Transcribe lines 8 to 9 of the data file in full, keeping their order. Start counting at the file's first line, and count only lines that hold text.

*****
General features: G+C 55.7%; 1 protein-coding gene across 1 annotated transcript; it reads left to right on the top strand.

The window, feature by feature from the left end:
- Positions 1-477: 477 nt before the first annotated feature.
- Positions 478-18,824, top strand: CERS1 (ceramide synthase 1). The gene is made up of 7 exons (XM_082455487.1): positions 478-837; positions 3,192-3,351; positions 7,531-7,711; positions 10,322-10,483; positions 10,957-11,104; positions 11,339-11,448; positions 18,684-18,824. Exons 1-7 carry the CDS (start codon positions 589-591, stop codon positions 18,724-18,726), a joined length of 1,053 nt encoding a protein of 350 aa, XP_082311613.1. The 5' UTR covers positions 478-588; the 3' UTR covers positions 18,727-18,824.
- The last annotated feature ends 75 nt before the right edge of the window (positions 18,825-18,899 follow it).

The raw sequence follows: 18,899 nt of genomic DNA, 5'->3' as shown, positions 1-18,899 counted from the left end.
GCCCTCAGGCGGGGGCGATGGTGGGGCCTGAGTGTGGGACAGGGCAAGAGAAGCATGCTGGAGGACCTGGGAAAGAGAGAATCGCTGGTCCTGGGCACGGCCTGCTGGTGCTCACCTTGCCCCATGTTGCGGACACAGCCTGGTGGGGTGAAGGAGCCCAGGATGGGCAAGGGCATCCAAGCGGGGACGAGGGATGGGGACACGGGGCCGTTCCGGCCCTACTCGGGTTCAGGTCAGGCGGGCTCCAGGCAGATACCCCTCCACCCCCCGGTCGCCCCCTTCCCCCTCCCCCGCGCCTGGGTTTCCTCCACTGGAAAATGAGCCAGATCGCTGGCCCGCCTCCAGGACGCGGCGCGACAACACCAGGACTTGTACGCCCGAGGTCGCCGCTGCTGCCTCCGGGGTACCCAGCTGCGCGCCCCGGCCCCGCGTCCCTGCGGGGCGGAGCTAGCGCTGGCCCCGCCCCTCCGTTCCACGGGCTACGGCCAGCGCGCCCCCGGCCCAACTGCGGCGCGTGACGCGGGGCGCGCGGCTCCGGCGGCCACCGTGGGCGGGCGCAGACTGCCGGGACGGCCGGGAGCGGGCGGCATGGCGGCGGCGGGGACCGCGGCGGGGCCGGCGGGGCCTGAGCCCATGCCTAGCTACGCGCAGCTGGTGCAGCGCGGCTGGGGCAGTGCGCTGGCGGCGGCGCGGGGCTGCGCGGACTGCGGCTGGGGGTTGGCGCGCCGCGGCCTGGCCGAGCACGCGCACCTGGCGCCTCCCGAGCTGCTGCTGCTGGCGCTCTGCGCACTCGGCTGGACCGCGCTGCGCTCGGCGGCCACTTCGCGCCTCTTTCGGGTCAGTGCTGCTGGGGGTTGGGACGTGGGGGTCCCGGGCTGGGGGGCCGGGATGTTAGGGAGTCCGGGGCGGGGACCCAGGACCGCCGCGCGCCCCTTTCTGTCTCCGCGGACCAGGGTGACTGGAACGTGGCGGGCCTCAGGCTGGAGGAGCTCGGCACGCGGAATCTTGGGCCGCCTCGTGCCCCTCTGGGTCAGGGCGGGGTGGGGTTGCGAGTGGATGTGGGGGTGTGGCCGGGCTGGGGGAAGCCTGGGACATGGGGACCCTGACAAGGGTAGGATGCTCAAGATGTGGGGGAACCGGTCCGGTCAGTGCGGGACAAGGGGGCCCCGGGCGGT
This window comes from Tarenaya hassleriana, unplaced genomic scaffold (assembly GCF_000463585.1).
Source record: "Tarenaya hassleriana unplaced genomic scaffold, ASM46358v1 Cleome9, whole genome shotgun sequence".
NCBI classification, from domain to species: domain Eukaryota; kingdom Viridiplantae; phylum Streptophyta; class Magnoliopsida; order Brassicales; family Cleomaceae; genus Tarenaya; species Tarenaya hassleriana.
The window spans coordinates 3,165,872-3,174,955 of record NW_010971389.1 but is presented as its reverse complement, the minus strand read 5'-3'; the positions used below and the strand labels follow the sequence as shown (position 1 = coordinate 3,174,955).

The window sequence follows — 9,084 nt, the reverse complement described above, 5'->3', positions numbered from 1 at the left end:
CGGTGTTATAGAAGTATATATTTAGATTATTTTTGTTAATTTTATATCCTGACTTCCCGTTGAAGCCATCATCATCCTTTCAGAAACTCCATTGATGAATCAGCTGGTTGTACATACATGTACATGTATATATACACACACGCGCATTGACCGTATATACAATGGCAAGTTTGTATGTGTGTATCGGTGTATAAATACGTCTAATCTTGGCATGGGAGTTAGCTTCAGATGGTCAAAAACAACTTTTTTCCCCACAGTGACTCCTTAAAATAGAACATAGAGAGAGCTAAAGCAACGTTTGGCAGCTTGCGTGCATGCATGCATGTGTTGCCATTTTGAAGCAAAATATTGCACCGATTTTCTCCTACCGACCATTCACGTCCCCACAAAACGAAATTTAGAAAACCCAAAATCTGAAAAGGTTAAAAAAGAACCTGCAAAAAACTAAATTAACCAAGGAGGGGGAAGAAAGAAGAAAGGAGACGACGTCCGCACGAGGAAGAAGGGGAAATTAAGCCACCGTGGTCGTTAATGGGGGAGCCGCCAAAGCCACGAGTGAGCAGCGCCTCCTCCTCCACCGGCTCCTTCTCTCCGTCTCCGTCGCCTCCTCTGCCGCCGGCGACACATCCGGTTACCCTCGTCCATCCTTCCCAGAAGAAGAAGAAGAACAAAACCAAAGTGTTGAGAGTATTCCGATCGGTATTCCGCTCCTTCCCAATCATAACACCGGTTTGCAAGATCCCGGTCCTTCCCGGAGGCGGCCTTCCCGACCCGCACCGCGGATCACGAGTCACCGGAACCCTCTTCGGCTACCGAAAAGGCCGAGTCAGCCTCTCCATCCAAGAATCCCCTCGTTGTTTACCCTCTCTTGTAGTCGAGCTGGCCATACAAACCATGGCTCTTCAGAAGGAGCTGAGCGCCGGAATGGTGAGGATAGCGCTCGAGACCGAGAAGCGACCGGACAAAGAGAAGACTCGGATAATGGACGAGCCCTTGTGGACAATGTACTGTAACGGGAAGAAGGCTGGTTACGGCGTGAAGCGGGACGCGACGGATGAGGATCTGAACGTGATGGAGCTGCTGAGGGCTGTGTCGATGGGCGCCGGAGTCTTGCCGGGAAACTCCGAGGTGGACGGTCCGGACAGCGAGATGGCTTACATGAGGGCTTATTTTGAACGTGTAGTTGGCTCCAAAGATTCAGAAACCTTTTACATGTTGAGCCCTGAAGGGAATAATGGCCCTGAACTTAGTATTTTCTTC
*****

This window comes from Tarenaya hassleriana, unplaced genomic scaffold (assembly GCF_000463585.1).
Source record: "Tarenaya hassleriana unplaced genomic scaffold, ASM46358v1 Cleome9, whole genome shotgun sequence".